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'[PIC]: IR receiver code'
2001\02\27@191752 by Ray Bieze

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I would like to take IR data from a Panasonic TV remote and store it in memory for subsequent serial transmission.  I'm having real problems with the timing and working out the port change interrupts.  Can anyone help?

Thanks

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2001\02\27@205742 by Drew Vassallo

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>I would like to take IR data from a Panasonic TV remote and store it in
>memory for subsequent serial transmission.  I'm having real problems with
>the timing and working out the port change interrupts.  Can anyone help?

There is some IR code out there, check the PICLIST library/archives; I
haven't really looked at it.  I think it was for a SONY brand remote - for a
CD player or something similar.

PLEASE don't tell me you're using the PORTB "interrupt on change" feature
for multiple interrupts.  You'll be sorry :)

--Andrew
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2001\02\28@031147 by Giorgio De Nunzio

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> PLEASE don't tell me you're using the PORTB "interrupt on change" feature
> for multiple interrupts.  You'll be sorry :)
>
> --Andrew

Hi all! I am a PIC newbie, and I am just studying data sheets and the
like.
I am curious about your statement, Andrew. Can you please tell me more
about the problems involved in PORTB interrupt on change?
I was just reading a manual page about "interrupt on change" when your msg
was delivered to my box..!

Thanks!
Ciao
Giorgio

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2001\02\28@032509 by Vasile Surducan

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Well, I am using interrupt on change, and I'm not sorry...
But what do you mean by multiple interrupts ?
Vasile

On Wed, 28 Feb 2001, Giorgio De Nunzio wrote:

{Quote hidden}

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2001\02\28@081636 by Drew Vassallo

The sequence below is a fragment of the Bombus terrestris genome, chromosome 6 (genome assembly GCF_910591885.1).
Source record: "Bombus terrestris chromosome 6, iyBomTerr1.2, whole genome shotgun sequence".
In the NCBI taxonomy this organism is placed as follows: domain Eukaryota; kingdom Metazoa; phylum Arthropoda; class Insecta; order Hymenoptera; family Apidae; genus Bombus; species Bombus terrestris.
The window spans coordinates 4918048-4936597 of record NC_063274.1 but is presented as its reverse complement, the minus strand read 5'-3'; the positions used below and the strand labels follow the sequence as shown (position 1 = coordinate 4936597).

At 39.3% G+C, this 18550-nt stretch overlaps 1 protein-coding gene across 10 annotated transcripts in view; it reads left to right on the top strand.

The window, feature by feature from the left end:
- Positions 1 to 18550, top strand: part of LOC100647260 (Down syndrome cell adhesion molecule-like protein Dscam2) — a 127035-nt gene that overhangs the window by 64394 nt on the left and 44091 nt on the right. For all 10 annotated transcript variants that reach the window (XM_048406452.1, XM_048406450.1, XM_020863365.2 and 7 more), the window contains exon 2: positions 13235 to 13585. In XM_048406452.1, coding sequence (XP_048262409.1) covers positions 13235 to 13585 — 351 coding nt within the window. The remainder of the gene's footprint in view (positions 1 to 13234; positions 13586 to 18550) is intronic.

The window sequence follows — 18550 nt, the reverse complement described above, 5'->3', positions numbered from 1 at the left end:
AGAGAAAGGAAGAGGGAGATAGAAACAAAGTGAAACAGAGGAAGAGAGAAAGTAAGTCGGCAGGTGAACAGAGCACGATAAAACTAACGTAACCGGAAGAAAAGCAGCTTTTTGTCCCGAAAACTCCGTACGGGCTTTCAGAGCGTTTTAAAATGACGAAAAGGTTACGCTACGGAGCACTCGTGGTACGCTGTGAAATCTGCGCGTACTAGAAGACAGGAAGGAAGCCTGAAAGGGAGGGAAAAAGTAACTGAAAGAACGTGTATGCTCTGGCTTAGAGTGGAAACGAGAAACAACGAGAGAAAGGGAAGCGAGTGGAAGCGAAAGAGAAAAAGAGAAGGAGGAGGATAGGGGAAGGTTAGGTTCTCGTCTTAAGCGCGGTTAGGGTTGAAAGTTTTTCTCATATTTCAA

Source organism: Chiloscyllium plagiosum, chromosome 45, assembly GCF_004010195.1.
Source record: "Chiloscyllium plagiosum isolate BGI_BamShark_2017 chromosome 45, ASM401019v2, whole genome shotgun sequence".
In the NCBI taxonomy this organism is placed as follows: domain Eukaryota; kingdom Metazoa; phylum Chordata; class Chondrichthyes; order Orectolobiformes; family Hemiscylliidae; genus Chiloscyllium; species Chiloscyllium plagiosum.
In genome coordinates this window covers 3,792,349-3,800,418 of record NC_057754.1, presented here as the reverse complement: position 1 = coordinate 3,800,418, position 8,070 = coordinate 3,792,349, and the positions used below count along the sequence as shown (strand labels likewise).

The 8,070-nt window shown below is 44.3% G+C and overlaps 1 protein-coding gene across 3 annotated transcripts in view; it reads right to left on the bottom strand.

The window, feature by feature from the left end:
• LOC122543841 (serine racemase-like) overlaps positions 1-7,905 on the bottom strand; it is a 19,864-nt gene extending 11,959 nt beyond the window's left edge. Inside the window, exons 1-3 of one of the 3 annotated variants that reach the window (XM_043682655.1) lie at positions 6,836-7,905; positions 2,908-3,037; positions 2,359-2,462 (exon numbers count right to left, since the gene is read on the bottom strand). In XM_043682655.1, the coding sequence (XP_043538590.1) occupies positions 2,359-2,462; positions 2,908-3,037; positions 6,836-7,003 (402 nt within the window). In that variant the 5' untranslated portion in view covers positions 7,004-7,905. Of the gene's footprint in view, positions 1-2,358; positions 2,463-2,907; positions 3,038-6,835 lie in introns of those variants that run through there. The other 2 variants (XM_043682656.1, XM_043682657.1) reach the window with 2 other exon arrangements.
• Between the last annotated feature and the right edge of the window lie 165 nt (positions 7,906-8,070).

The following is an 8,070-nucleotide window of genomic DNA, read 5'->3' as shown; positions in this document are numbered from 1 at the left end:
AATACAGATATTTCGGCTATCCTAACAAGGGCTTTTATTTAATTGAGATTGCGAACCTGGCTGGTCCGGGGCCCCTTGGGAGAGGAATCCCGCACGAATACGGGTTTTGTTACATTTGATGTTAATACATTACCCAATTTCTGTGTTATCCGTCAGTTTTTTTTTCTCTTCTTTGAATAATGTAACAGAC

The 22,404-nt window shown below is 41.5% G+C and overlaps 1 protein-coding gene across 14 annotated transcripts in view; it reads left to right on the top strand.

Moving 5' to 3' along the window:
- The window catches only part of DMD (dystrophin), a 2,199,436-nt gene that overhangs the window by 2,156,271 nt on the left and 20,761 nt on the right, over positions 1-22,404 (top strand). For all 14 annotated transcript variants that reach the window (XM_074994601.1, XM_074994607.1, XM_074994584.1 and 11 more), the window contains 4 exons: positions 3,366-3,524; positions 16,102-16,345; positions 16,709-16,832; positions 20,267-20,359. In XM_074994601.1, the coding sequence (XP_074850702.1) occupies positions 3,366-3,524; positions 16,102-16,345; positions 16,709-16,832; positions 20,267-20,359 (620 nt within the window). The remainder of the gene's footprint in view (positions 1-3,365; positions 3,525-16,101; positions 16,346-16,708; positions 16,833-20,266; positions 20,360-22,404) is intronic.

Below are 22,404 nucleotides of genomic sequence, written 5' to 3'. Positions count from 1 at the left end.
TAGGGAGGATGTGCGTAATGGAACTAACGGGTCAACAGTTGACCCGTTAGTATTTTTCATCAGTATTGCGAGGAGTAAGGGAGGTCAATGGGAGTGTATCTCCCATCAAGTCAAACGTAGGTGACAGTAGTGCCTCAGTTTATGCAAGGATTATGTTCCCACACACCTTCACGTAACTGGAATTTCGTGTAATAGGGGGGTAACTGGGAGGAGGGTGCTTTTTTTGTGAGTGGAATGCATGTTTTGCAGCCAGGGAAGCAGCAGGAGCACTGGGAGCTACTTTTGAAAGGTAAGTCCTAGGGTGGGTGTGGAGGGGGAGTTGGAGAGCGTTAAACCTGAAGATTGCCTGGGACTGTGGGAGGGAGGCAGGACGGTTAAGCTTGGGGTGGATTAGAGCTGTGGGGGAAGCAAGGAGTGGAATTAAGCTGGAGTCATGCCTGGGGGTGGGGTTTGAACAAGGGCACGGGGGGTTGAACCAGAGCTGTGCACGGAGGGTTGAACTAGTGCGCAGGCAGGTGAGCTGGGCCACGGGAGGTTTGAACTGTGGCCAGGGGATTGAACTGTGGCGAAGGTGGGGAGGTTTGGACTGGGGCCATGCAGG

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>I am curious about your statement, Andrew. Can you please tell me more
>about the problems involved in PORTB interrupt on change?
>I was just reading a manual page about "interrupt on change" when your msg
>was delivered to my box..!

In brief, the PORTB interrupt on change feature is not intended for use as a
general purpose multiple interrupt source.  This is because you can affect
the PORTB status with ANY operation that accesses ANY bit on the port
(though I'm not sure about "movf", but I would assume so because the port is
read).

From the 16C71 datasheet:

"This interrupt on mismatch feature, together with soft-
ware configurable pull-ups on these four pins allow
easy interface to a keypad and make it possible for
wake-up on key-depression. Refer to the Embedded
Control Handbook, "Implementing Wake-Up on Key
Stroke" (AN552).
The interrupt on change feature is recommended for
wake-up on key depression operation and operations
where PORTB is only used for the interrupt on change
feature. Polling of PORTB is not recommended while
using the interrupt on change feature.
Note: For the PIC16C71
if a change on the I/O pin should occur
when the read operation is being executed
(start of the Q2 cycle), then interrupt flag bit
RBIF may not get set."

I feel that Microchip doesn't make as big a deal out of this as they should.
 They simply say "polling of PORTB is not recommended."  If you use this
feature as they suggest, for wake up on keypad input, then you can use the
interrupt feature during sleep and disable the interrupts during polling,
which would work great.  If you don't use it for this purpose, but instead